In Florida, some of the most aggressively prosecuted crimes are those involving children and child abuse. Child abuse, aggravated child abuse, and neglect of a child are serious allegations that have severe penalties if a person is convicted.
More recently, we are hearing about parents or guardians prosecuted for child neglect. “deplorable” living conditions, leaving children in hot vehicles-and the list goes on and on. Sadly, some of these incidents have resulted in death. If the child didn’t die but suffered injuries (and based on the extent of those injuries), the parent may still be prosecuted. A person may be charged with child abuse, aggravated child abuse, or neglect of a child.
What is Considered Child Abuse in Florida?
Under Florida law, child abuse is committed by:
- The intentional infliction of physical or mental injury upon a child;
- An intentional act that could reasonably be expected to result in physical or mental injury to a child; or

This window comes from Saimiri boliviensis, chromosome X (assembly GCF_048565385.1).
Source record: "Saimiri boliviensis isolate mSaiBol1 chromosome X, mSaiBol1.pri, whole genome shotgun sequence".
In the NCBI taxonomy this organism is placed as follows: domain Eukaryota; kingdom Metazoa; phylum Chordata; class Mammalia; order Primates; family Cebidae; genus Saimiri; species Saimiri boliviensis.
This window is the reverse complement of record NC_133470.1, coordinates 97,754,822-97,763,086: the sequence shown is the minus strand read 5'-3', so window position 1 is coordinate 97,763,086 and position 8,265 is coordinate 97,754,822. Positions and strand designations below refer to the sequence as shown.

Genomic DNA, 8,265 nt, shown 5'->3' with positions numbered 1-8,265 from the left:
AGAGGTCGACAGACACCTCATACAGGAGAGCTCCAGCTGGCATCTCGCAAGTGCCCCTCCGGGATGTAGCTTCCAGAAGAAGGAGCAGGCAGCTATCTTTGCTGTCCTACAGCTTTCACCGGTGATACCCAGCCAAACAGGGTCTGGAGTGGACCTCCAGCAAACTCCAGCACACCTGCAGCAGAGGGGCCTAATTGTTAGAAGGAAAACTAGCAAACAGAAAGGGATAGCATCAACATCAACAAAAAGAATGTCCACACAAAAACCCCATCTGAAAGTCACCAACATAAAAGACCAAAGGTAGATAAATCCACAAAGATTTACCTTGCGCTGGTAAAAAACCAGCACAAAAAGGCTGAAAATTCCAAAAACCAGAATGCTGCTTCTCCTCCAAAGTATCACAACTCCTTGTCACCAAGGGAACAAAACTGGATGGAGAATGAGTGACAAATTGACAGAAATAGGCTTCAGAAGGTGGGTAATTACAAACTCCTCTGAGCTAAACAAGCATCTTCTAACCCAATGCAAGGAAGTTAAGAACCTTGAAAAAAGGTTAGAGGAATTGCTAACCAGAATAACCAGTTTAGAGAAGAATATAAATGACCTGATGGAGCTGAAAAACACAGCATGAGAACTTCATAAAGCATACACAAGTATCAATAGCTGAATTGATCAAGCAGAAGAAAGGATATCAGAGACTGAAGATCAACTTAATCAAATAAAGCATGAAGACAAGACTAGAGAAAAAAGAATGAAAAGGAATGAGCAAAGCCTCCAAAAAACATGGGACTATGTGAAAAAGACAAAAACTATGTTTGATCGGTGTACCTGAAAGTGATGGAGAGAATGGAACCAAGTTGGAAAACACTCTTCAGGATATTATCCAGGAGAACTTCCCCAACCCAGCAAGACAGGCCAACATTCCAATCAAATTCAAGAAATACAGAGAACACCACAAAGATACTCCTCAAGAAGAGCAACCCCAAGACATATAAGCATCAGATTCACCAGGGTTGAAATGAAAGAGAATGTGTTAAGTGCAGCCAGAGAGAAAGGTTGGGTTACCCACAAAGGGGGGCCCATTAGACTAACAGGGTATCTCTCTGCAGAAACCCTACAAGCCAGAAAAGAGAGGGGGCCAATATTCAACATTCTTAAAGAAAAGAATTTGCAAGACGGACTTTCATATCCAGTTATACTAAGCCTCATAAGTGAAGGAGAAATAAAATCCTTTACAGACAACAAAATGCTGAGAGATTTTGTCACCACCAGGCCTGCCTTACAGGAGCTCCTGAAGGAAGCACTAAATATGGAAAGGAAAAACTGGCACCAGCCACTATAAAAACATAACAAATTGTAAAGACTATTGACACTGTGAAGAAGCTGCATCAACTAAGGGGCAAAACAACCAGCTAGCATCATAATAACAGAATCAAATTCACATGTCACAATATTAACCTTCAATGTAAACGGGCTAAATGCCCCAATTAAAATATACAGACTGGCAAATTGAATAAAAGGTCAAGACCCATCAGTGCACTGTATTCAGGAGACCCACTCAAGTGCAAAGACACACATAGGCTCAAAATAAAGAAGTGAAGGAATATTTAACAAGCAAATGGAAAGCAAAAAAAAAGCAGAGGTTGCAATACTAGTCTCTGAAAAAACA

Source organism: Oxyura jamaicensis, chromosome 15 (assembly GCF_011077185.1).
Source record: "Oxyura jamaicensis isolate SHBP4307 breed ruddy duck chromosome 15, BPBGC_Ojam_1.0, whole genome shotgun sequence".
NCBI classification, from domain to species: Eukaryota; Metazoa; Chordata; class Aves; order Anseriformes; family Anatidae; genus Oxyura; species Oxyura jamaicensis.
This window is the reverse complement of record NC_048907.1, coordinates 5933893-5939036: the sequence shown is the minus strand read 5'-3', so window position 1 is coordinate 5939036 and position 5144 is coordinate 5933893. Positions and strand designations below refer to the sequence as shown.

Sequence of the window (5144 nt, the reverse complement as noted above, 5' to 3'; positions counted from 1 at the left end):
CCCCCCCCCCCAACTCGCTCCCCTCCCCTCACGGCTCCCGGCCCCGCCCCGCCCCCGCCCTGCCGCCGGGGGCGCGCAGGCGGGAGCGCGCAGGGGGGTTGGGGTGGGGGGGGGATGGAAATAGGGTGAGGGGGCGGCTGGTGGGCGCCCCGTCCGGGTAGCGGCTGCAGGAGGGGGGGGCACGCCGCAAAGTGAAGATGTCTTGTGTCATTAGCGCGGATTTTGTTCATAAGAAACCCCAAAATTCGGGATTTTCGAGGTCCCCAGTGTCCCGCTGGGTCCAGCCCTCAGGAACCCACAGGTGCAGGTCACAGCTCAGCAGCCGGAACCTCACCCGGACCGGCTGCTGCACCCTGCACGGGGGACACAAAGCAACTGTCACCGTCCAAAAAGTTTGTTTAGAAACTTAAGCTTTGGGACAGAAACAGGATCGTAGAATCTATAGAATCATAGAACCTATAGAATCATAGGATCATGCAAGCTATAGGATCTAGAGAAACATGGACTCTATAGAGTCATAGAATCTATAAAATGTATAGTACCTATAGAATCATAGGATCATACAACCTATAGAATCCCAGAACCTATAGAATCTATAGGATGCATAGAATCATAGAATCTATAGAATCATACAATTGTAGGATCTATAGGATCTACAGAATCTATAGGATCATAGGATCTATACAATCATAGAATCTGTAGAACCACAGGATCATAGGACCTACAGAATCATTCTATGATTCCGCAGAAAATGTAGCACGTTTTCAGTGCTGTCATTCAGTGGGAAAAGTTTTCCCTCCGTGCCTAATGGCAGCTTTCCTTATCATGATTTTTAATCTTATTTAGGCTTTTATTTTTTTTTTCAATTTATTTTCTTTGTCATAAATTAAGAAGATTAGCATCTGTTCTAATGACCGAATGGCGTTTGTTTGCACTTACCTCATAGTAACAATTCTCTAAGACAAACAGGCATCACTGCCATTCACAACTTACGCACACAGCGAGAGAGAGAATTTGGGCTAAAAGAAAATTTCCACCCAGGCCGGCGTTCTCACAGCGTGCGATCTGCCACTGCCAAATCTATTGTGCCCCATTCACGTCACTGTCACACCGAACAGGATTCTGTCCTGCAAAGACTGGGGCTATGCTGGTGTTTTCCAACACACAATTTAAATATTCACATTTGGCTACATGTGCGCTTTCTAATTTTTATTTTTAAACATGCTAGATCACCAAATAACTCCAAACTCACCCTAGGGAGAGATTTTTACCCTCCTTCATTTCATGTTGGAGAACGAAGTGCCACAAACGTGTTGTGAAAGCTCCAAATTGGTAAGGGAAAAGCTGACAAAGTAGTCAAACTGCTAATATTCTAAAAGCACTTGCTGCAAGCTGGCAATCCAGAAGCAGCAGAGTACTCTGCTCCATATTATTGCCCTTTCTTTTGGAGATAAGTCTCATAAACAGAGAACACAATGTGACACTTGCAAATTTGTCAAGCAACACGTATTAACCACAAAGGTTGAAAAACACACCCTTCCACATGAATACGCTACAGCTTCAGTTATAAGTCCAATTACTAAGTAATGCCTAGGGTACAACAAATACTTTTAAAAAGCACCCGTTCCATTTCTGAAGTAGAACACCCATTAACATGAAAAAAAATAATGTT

- Active encouragement of any person to commit an act that results or could reasonably be expected to result in physical or mental injury to a child.
Florida’s child abuse law is written to cover a broad range of intentional acts against a child, whether the action is physical or mental. Mental abuse can come in different forms and are often more challenging to detect and prove, especially if the child is younger. If the child is in school, teachers are typically the first (outside of close family members and friends) to be able to detect that mental abuse is occurring, especially if they have mental health training.
It is also very common for school officials to notice bruises or injuries on children who are attending schools. Teachers are mandatory reporters. If your child goes to school with bruising that causes concern and suspicion for the school official, the incident must be reported.